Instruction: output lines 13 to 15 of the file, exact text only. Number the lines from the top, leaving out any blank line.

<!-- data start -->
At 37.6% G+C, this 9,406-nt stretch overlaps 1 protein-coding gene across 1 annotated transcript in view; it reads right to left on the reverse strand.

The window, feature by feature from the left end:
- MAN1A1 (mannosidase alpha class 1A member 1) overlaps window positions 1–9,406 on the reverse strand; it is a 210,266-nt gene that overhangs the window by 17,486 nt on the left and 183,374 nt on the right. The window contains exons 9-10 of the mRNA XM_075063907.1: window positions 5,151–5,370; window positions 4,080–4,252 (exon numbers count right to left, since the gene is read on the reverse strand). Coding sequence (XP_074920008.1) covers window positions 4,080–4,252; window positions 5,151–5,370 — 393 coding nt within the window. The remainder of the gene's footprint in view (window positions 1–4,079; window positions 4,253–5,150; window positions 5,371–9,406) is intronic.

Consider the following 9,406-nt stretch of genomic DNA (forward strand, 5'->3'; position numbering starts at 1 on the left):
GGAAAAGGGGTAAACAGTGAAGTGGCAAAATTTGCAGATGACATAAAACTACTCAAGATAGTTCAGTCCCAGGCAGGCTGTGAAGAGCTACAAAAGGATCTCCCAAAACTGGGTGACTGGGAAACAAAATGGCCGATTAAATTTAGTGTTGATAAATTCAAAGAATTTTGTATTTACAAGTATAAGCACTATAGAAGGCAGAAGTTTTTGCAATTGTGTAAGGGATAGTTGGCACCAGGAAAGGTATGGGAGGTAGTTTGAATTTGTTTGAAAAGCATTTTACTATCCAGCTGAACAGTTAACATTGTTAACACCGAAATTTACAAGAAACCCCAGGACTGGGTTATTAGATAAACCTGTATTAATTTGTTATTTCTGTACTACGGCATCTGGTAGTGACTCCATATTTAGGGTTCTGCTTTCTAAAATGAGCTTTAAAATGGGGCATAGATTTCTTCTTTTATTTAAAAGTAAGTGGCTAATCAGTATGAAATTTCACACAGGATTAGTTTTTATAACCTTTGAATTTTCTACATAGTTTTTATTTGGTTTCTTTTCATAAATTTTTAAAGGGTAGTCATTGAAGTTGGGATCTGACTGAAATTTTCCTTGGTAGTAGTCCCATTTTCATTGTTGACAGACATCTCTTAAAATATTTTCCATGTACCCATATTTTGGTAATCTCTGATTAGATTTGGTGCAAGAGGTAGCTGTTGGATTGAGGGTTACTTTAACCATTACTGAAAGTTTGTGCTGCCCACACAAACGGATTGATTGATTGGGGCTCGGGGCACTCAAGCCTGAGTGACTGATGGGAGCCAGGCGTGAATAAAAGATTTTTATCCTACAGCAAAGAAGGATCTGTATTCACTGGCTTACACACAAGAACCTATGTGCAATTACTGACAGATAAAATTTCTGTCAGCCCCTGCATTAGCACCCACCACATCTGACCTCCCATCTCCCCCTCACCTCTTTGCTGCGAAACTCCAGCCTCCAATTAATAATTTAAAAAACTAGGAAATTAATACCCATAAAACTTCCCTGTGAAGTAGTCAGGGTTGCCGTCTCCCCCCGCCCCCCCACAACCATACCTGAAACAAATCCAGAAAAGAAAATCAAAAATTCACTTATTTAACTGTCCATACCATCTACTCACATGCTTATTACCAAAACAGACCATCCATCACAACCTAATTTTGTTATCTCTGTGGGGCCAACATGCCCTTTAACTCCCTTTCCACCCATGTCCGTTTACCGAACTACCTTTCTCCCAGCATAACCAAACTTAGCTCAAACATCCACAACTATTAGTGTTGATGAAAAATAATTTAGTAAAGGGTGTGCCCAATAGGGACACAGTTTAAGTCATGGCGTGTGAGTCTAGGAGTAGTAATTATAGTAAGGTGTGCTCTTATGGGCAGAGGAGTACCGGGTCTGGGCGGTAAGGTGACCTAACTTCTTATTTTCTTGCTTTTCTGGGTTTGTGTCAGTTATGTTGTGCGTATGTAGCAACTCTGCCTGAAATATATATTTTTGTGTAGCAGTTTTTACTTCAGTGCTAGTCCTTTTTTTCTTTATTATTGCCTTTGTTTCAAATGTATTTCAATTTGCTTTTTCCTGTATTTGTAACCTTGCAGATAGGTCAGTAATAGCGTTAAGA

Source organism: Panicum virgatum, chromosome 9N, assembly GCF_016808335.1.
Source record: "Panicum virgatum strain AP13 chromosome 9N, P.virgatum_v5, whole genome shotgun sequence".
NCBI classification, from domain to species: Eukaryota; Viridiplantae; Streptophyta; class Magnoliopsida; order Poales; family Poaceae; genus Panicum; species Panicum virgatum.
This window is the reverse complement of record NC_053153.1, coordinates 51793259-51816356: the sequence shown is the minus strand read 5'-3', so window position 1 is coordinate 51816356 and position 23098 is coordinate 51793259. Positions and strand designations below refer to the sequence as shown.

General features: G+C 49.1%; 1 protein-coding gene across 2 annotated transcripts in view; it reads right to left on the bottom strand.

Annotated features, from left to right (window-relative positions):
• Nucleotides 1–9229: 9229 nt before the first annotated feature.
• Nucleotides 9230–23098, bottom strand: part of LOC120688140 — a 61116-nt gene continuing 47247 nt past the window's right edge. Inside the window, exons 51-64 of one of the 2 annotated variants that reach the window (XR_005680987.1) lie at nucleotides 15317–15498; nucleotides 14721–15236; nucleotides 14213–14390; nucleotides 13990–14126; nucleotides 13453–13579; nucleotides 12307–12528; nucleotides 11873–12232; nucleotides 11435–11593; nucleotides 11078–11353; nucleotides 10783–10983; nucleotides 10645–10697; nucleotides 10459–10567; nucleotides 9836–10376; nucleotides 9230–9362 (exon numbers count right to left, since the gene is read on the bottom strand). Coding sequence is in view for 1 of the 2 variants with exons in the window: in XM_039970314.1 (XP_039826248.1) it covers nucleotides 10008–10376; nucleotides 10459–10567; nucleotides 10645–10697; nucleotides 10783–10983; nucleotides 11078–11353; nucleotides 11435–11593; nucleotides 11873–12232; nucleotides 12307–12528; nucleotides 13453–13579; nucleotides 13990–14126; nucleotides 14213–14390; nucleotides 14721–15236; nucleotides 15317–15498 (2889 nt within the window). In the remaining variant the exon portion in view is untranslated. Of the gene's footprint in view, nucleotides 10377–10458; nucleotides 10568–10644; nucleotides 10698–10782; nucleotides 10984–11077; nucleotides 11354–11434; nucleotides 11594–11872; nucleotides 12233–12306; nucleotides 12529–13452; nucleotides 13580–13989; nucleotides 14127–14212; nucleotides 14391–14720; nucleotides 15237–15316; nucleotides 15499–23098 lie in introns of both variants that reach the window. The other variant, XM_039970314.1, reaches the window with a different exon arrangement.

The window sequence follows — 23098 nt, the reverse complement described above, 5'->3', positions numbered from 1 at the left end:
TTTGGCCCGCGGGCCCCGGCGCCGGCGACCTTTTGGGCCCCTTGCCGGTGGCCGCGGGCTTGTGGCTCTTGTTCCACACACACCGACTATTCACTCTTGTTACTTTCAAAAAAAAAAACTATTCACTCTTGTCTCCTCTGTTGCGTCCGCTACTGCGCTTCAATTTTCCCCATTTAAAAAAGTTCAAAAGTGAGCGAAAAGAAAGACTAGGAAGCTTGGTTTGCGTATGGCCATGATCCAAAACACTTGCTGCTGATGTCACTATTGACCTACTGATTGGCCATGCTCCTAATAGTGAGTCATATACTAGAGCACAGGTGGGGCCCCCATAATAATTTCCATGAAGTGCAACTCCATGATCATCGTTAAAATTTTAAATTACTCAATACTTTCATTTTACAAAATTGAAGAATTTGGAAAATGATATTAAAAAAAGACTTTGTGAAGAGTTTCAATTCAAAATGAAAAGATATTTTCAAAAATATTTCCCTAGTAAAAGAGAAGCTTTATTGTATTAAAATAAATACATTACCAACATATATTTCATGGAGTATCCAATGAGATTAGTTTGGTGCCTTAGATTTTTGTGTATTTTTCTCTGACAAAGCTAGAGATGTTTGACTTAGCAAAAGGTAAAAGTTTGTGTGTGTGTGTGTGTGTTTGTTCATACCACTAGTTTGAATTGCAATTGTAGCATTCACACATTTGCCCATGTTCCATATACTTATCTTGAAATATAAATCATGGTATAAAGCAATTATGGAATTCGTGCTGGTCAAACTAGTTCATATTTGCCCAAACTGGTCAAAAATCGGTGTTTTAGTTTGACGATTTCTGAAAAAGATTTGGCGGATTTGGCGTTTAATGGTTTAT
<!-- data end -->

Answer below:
• Nucleotides 9230–23098, bottom strand: part of LOC120688140 — a 61116-nt gene continuing 47247 nt past the window's right edge. Inside the window, exons 51-64 of one of the 2 annotated variants that reach the window (XR_005680987.1) lie at nucleotides 15317–15498; nucleotides 14721–15236; nucleotides 14213–14390; nucleotides 13990–14126; nucleotides 13453–13579; nucleotides 12307–12528; nucleotides 11873–12232; nucleotides 11435–11593; nucleotides 11078–11353; nucleotides 10783–10983; nucleotides 10645–10697; nucleotides 10459–10567; nucleotides 9836–10376; nucleotides 9230–9362 (exon numbers count right to left, since the gene is read on the bottom strand). Coding sequence is in view for 1 of the 2 variants with exons in the window: in XM_039970314.1 (XP_039826248.1) it covers nucleotides 10008–10376; nucleotides 10459–10567; nucleotides 10645–10697; nucleotides 10783–10983; nucleotides 11078–11353; nucleotides 11435–11593; nucleotides 11873–12232; nucleotides 12307–12528; nucleotides 13453–13579; nucleotides 13990–14126; nucleotides 14213–14390; nucleotides 14721–15236; nucleotides 15317–15498 (2889 nt within the window). In the remaining variant the exon portion in view is untranslated. Of the gene's footprint in view, nucleotides 10377–10458; nucleotides 10568–10644; nucleotides 10698–10782; nucleotides 10984–11077; nucleotides 11354–11434; nucleotides 11594–11872; nucleotides 12233–12306; nucleotides 12529–13452; nucleotides 13580–13989; nucleotides 14127–14212; nucleotides 14391–14720; nucleotides 15237–15316; nucleotides 15499–23098 lie in introns of both variants that reach the window. The other variant, XM_039970314.1, reaches the window with a different exon arrangement.

The window sequence follows — 23098 nt, the reverse complement described above, 5'->3', positions numbered from 1 at the left end:
TTTGGCCCGCGGGCCCCGGCGCCGGCGACCTTTTGGGCCCCTTGCCGGTGGCCGCGGGCTTGTGGCTCTTGTTCCACACACACCGACTATTCACTCTTGTTACTTTCAAAAAAAAAAACTATTCACTCTTGTCTCCTCTGTTGCGTCCGCTACTGCGCTTCAATTTTCCCCATTTAAAAAAGTTCAAAAGTGAGCGAAAAGAAAGACTAGGAAGCTTGGTTTGCGTATGGCCATGATCCAAAACACTTGCTGCTGATGTCACTATTGACCTACTGATTGGCCATGCTCCTAATAGTGAGTCATATACTAGAGCACAGGTGGGGCCCCCATAATAATTTCCATGAAGTGCAACTCCATGATCATCGTTAAAATTTTAAATTACTCAATACTTTCATTTTACAAAATTGAAGAATTTGGAAAATGATATTAAAAAAAGACTTTGTGAAGAGTTTCAATTCAAAATGAAAAGATATTTTCAAAAATATTTCCCTAGTAAAAGAGAAGCTTTATTGTATTAAAATAAATACATTACCAACATATATTTCATGGAGTATCCAATGAGATTAGTTTGGTGCCTTAGATTTTTGTGTATTTTTCTCTGACAAAGCTAGAGATGTTTGACTTAGCAAAAGGTAAAAGTTTGTGTGTGTGTGTGTGTGTTTGTTCATACCACTAGTTTGAATTGCAATTGTAGCATTCACACATTTGCCCATGTTCCATATACTTATCTTGAAATATAAATCATGGTATAAAGCAATTATGGAATTCGTGCTGGTCAAACTAGTTCATATTTGCCCAAACTGGTCAAAAATCGGTGTTTTAGTTTGACGATTTCTGAAAAAGATTTGGCGGATTTGGCGTTTAATGGTTTAT